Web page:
The River Front Times, a local alternative weekly, reported that at least a dozen protesters were detained inside the Peabody Opera House. The protest seemed to be more coordinated and on a larger scale than those at previous Trump campaign events, as the group brought the rally to a halt for nearly 10 minutes, according to the report.
Protestors tore off their outer clothing to reveal anti-Trump T-shirts and chanted "stop the hate," which Trump supporters then drowned out with their own chant of "USA," according to videos of the event.
While Trump bellowed to the press that "no one was being hurt," video from outside the rally appears to tell a different story. MSNBC's Trymaine Lee tweeted a video that shows a man he identified as a Trump protestor and who appears to be covered in blood being escorted away from the rally location by police:
A bloodied man dragged from Trump rally. pic.twitter.com/eyQxFL8Uht
— Trymaine Lee (@trymainelee) March 11, 2016
It's unclear whether that man was part of the same group that interrupted Trump's speech.
The protesters who were escorted out of the opera house were released from Central Booking and at least one was given a citation for disturbing the peace, according to the River Front Times.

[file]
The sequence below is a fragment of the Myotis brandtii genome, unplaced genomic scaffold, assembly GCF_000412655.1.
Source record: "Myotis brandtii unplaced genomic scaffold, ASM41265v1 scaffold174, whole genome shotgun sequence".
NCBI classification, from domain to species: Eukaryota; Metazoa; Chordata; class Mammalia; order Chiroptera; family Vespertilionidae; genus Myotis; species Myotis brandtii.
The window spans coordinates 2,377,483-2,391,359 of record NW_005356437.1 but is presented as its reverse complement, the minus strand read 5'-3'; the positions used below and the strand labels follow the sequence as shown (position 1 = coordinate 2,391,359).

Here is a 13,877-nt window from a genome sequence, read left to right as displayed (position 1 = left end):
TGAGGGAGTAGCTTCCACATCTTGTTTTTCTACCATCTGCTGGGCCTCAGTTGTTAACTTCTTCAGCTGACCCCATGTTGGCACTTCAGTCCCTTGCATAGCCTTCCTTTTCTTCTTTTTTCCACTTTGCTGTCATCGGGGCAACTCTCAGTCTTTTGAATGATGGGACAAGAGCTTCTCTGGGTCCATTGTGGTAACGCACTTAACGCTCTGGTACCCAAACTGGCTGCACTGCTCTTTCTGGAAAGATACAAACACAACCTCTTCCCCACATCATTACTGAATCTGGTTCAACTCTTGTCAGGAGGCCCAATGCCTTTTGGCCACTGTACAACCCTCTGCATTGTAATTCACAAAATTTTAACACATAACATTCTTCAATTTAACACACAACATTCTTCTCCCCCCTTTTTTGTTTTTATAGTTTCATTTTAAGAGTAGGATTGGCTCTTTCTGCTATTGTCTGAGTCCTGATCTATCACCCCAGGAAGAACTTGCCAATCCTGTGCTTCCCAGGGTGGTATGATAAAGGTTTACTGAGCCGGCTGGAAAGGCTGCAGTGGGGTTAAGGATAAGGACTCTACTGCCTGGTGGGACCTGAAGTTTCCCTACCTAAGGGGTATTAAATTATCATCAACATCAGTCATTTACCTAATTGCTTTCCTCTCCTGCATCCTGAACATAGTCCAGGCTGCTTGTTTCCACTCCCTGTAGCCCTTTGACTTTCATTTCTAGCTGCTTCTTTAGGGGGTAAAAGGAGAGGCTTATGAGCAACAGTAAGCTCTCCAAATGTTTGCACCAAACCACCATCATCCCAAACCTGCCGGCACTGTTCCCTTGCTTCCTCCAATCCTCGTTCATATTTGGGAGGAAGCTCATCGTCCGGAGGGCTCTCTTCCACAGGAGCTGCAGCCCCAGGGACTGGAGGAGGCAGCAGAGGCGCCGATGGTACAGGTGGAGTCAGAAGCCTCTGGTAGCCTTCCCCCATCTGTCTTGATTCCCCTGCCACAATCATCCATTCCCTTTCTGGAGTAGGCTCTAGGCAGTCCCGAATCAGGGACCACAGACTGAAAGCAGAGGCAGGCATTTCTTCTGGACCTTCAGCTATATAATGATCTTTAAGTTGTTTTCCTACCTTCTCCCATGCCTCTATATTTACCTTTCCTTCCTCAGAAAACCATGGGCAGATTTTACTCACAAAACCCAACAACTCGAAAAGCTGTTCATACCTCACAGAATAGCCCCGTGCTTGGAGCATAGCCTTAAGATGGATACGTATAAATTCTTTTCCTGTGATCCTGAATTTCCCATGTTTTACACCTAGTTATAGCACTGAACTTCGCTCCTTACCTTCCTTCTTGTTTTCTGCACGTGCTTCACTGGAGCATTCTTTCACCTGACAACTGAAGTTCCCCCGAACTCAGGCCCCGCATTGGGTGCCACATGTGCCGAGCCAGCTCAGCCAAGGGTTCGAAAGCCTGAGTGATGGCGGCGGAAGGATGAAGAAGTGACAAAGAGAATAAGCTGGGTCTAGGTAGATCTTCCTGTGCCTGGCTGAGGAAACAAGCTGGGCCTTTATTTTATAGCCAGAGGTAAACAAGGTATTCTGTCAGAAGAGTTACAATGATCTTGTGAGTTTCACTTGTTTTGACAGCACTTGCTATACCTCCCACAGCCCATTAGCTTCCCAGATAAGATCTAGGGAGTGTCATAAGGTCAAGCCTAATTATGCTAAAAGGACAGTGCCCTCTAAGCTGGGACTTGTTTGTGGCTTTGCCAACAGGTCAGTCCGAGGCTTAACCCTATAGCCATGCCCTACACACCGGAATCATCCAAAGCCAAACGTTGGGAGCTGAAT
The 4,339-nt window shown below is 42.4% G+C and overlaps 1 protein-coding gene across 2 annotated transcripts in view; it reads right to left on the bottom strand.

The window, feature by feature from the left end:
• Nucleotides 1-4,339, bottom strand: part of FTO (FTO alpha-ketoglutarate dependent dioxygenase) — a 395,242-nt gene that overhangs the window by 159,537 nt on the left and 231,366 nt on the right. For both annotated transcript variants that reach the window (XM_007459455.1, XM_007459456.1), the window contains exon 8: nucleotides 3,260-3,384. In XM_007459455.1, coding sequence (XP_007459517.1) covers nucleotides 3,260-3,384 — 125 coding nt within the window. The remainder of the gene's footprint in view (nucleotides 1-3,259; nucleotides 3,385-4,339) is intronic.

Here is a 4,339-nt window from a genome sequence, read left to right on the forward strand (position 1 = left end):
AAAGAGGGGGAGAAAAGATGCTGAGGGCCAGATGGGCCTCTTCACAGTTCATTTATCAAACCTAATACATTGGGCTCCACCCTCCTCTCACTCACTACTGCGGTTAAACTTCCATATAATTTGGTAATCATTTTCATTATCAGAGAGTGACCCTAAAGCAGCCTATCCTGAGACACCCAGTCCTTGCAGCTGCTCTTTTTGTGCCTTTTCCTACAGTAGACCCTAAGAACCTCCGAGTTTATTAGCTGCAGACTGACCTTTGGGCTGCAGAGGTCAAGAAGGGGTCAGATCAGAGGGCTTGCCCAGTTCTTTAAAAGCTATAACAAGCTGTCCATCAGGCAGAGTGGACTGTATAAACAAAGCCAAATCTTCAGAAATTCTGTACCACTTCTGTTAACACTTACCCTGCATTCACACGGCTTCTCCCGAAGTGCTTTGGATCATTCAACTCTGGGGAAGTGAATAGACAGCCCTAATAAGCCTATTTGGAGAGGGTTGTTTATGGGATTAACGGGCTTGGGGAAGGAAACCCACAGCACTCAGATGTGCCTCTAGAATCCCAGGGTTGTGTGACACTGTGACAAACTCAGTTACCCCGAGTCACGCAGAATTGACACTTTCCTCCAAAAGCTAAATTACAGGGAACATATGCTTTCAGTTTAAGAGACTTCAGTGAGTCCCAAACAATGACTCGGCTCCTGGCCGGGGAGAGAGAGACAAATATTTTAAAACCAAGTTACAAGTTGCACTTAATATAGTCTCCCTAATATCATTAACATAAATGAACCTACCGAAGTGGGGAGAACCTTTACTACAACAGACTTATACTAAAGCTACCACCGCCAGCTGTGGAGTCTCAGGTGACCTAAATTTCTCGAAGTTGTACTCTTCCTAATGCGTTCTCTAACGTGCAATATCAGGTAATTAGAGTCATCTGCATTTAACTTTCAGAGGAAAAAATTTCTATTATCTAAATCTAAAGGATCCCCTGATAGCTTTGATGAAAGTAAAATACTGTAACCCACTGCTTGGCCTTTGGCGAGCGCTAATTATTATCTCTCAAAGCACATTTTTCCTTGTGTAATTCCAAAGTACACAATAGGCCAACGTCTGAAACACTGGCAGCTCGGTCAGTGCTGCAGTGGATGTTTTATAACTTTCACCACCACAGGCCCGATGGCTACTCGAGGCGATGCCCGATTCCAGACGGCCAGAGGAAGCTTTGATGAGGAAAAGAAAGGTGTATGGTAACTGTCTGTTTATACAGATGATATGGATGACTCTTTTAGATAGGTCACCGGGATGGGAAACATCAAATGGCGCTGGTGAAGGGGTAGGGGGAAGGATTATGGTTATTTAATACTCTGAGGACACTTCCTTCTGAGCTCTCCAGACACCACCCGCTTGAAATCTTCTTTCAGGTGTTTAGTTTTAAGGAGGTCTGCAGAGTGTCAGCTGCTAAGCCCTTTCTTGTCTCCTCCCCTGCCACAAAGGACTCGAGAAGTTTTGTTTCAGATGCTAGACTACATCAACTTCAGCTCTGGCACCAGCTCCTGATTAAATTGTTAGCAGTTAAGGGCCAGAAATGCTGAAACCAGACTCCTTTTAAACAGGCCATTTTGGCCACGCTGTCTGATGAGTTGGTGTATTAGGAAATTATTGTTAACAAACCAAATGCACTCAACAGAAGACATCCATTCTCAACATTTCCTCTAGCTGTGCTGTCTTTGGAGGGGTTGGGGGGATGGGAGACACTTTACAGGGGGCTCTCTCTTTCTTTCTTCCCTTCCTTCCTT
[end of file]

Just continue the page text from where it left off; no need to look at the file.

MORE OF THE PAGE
Trump said that there used to be "consequences" for protesting, and told his supporters that the protestors are bad for "our country," according to Politico.
“There used to be consequences. There are none anymore,” Trump said. “These people are so bad for our country. You have no idea folks, you have no idea.”
The disruption at the rally seemed to bother Trump, who has been vocal about his disdain for "violent" protestors.
"These are not good people folks, just so you understand," he said, according to video of the rally. "These are not good people. And I heard this was going to happen, and they said, ‘Mr. Trump, would you like to cancel?’ I said, ‘absolutely not.’"
While he said the protests make things "more exciting," he told the crowd the reason it took so long to get the protestors out was that they needed to be "politically correct" in removing them.
"Part of the problem and part of the reason it takes so long is nobody wants to hurt each other anymore, right?" he said, as quoted by the River Front Times. "And they're being politically correct the way they take them out. So it takes a little bit longer."
This post has been updated.